I think we (institutional mainline church, at the very least) fall into a trap of defining a particular staff position as a set of tasks, and then ‘hire’ a person to do those tasks, with little conversation about gifts and calling. The result is significant frustration among staff and laity alike. It just now occurs to me that a part of my problem in Midland (where I served 14 months as an associate minister just out of seminary) was my inability to recognize this, and my inability to see what the life and hope for my ministry could have been as a result. The personnel committee was absolutely right that G. had gifts and abilities, and right that God probably wanted him to use them in congregational life and ministry. What we all failed to then do was to say, “Therefore, Kendrick, let’s reimagine your role here to create space for others’ gifts to be exercised and for you to thrive in the use of your gifts!” OMG! What pain so many people have suffered because of that one simple failure! I was clear from the outset that I really didn’t want to be a youth minister – though I was happy to have that as a part of my portfolio, I felt called to much more than that – to experience the breadth of congregational ministry. If we could have given ourselves space, we could have gotten there, and I would possibly still be living in Midland. God has certainly used the results of that failure to bring new growth in me and in the congregations and communities I have served. Which doesn’t mean God willed that it happen that way- God would prefer, I believe, that we do things the easy way, but in our stubbornness we refuse, and so God’s will is done in the redeeming of our suffering and failure to diving glory and for the furthering of God’s kingdom.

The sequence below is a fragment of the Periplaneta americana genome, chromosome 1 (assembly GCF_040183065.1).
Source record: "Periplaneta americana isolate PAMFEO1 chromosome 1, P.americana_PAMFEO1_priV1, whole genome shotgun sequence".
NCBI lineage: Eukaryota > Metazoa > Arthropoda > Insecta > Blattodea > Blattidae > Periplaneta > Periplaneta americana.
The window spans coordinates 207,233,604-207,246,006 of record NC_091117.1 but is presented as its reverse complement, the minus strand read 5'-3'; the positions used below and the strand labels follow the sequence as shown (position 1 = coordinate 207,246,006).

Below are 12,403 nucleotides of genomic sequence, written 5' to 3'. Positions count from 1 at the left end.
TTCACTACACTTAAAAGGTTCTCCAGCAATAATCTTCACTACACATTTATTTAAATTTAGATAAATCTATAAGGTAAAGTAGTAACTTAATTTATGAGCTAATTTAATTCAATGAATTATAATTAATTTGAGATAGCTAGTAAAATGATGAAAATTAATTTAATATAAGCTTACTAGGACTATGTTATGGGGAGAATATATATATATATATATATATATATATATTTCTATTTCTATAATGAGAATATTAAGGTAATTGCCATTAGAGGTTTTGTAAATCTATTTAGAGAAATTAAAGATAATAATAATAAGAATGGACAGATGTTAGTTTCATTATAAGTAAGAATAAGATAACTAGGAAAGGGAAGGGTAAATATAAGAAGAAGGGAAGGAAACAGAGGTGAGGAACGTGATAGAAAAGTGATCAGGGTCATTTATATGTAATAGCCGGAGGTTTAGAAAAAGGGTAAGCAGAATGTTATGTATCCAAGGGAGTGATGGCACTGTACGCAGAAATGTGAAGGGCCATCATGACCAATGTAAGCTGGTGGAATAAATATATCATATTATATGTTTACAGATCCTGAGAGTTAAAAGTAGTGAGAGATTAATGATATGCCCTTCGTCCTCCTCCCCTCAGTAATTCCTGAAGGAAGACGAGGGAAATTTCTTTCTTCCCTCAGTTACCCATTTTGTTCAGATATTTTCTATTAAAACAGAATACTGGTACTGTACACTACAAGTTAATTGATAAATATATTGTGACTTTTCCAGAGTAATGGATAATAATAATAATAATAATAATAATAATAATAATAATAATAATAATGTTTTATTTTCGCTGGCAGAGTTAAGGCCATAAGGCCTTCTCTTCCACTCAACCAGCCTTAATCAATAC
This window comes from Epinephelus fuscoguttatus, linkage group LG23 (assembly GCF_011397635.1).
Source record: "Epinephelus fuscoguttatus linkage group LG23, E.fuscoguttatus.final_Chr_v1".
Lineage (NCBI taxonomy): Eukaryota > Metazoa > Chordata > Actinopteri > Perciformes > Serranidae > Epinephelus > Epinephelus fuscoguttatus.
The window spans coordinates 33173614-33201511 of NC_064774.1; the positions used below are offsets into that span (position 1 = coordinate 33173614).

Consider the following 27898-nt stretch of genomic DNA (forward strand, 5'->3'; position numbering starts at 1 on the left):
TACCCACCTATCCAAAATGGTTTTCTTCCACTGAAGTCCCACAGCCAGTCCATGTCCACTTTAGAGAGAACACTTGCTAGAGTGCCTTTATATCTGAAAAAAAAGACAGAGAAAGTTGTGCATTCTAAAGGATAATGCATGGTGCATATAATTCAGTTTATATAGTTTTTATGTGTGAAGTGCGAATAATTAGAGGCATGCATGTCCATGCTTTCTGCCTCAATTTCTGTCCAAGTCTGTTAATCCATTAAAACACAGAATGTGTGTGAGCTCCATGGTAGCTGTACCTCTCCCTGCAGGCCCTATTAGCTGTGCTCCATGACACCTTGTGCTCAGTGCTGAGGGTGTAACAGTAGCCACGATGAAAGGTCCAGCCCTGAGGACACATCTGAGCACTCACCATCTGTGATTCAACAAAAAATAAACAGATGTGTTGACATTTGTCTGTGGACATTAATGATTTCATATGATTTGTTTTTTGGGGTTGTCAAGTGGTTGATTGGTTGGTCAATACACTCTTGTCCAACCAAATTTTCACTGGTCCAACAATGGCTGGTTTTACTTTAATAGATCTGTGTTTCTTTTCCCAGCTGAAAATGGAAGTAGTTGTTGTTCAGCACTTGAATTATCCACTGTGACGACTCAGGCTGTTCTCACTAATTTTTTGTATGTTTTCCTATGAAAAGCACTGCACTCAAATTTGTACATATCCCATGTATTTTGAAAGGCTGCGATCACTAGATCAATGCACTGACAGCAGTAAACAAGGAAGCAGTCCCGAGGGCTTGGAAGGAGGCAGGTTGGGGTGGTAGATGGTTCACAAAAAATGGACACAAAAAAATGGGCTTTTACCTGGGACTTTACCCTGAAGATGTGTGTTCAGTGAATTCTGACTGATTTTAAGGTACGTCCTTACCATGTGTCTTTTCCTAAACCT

So, the challenge before me is to grow in the ways God has SHAPEd me for service to Christ, Church, Community and Kingdom.
My personal, specific calling is to:

  • participate in a community envisioning the future for the congregation and community, drawing us to be the Kingdom of God
  • think, write and speak theologically for church and community,
  • coach and direct others toward spiritual growth in life and ministry.

My gifts, passions, abilities, personality and experiences have and are preparing me more each day for this work. When I step outside these roles, I disrupt someone else’s path of doing their ministry, and fail to thrive in my own. Thus the Body, as Paul speaks, is not healthy because each part is not healthy nor is each part working fully as God intends (Ephesians 4:16).

My hope and desire is that the more clearly I can speak these things among congregational leaders and the community at large, the more clarity we will all have about our various roles in the life of the church and how God desires us to live out our faith together. A dear friend was able to say to me just recently “Teaching is my ministry” and thus she was able to say that she therefore needed to say no to various other ministry opportunities. What an empowering gift.

As I grow closer to health and maturity in my own personal faith and the living out of it in ministry, I feel more alive. I am more at peace, and thus better able, I think, to create a space around me where others can also make this journey and move toward peace. I believe, as I said above, that as I am able and willing to be open about these things with others around me, a community of knowing in common will grow toward maturity, with each person living into their own personal, specific calling from God for life and ministry.

To you, my reader, I extend a warm invitation to enter this conversation with me.